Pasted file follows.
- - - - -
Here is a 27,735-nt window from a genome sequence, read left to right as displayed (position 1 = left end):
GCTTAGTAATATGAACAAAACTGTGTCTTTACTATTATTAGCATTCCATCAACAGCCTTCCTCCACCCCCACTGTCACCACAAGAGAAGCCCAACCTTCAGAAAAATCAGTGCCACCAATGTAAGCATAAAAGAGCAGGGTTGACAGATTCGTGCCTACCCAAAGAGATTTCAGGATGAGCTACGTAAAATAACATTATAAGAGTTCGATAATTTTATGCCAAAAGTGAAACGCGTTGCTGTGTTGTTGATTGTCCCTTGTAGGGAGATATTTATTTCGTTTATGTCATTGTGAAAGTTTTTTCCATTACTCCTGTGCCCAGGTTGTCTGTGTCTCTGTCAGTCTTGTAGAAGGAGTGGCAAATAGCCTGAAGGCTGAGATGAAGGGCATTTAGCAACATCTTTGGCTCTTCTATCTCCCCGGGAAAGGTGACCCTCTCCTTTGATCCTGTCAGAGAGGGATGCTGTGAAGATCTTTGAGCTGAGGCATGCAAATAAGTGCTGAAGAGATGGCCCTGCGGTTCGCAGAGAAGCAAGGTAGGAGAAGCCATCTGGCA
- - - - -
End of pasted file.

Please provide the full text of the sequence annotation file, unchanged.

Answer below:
Here is a 27,735-nt window from a genome sequence, read left to right as displayed (position 1 = left end):
GCTTAGTAATATGAACAAAACTGTGTCTTTACTATTATTAGCATTCCATCAACAGCCTTCCTCCACCCCCACTGTCACCACAAGAGAAGCCCAACCTTCAGAAAAATCAGTGCCACCAATGTAAGCATAAAAGAGCAGGGTTGACAGATTCGTGCCTACCCAAAGAGATTTCAGGATGAGCTACGTAAAATAACATTATAAGAGTTCGATAATTTTATGCCAAAAGTGAAACGCGTTGCTGTGTTGTTGATTGTCCCTTGTAGGGAGATATTTATTTCGTTTATGTCATTGTGAAAGTTTTTTCCATTACTCCTGTGCCCAGGTTGTCTGTGTCTCTGTCAGTCTTGTAGAAGGAGTGGCAAATAGCCTGAAGGCTGAGATGAAGGGCATTTAGCAACATCTTTGGCTCTTCTATCTCCCCGGGAAAGGTGACCCTCTCCTTTGATCCTGTCAGAGAGGGATGCTGTGAAGATCTTTGAGCTGAGGCATGCAAATAAGTGCTGAAGAGATGGCCCTGCGGTTCGCAGAGAAGCAAGGTAGGAGAAGCCATCTGGCA